The summers in Milan are just as hot as the ones in Tokyo, and when I’m walking through the city with sun beating down me and the heat radiating up from the asphalt and I find the shade of a single tree where I can find mental and physical relief, Handel’s” Ombra mai fu” starts playing in my head. It was a long time ago, but I bet some Japanese will be familiar with the tune since it was once used in a TV commercial. It’s a simple, yet beautiful aria—both in the melody and in the words, which describe the shade of a plane tree. I encourage you to listen to it sometime.
So as you stroll through Milan, you’ll run across several sectioned-off areas of fenced-in greenery. If you look closely, you’ll see that they’re actually miniature gardens planted with tomatoes and such. I found out that these are called “urban farmland.” I hear that vegetable plots have started coming up for rent in urban Tokyo recently as well, but the history of rental farmland in urban Milan is actually quite long. Apparently the practice of rental farm space began in places like Holland and Germany. In Italy, it started during the poverty-stricken years following World War II, when the government began giving people permission to freely work untilled land and grow crops in an effort to increase the nation’s food production.
The rental farmland managed by the City of Milan is made available to groups who are putting together programs offering hands-on learning experiences for retired people, elementary school kids, and so on. The retired people who rent out these farming spaces visit them with their families during the summer and work on them alongside relatives, siblings, grandchildren, and so on. You’re even allowed to have barbeques there as well, and you’ll often see everyone gathered in happy circle around a meal in the little huts built in the corners of these plots. The whole scene is a perfect picture of family happiness. They say that one of the things modern families are struggling with is having opportunities for parents and children to participate in shared conversation and shared tasks—and there’s no doubt that cultivating these rental plots is a great way to bring families closer together. Meanwhile, advanced greenhouse technologies have made it hard to identify exactly when vegetables are in season these days, so actually getting involved in farming seems like a perfect opportunity for people to reconnect with their food.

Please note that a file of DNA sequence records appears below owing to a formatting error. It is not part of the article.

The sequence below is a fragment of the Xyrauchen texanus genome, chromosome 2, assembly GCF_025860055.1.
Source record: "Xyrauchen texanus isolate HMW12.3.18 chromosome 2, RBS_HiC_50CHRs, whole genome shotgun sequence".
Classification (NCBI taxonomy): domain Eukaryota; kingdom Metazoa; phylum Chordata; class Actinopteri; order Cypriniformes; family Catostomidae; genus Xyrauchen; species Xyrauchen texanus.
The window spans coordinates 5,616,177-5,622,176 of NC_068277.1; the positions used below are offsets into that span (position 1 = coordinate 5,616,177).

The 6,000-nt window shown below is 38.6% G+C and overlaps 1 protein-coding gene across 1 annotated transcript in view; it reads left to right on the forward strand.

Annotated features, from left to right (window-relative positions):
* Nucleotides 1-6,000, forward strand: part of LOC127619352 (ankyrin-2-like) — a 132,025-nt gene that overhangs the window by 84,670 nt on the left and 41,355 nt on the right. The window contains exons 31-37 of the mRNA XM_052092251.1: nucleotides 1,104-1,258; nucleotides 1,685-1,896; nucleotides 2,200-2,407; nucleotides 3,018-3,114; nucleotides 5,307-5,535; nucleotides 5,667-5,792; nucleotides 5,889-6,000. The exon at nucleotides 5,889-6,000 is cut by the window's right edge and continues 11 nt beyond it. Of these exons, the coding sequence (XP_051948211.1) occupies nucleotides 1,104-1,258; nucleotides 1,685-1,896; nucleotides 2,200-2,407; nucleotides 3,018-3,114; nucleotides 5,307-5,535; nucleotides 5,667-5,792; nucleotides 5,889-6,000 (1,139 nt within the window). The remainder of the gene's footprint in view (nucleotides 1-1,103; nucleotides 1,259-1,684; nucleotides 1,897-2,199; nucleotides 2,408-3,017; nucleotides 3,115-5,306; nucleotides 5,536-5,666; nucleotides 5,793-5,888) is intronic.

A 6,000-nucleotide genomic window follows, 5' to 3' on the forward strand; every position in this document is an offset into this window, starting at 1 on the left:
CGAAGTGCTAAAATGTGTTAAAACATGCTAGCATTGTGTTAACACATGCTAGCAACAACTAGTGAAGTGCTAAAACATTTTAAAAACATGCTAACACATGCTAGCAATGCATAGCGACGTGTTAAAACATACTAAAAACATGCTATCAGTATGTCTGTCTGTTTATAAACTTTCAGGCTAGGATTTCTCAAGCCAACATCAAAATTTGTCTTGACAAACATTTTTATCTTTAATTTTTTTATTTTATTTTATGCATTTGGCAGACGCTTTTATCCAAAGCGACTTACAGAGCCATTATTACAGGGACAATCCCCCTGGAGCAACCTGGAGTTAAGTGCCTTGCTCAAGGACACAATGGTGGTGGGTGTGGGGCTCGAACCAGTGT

I have a tiny postage-stamp garden at my house, and despite the fact that I don’t know the first thing about gardening, I do know that going out there on the weekends when the weather is nice and messing around with it as if I’m gardening is very soothing for me. Even people who don’t have yards often grow things like parsley or basil on their balconies. Certainly everyone should experience the joy of growing even a potted tomato plant at least once in their life.
I caught a glimpse of rental farm plots in the far northern country of Norway as well. Of course they require a bit more sophisticated setup, but they were so adorably arranged that they made me want to move in myself. Sadly, the fences that surround the rental plots in Milan are often poorly constructed and I hear that a lot of theft goes on—meaning that the vegetables people put so much time into growing end up never being enjoyed by the farmers themselves.
I hope people aren’t discouraged by this, though, and that the Milanese keep expanding rental farm plot services. How wonderful it would be if the Milanese took the lead in creating lovely urban gardens all over the city, making everyone else want to join the trend?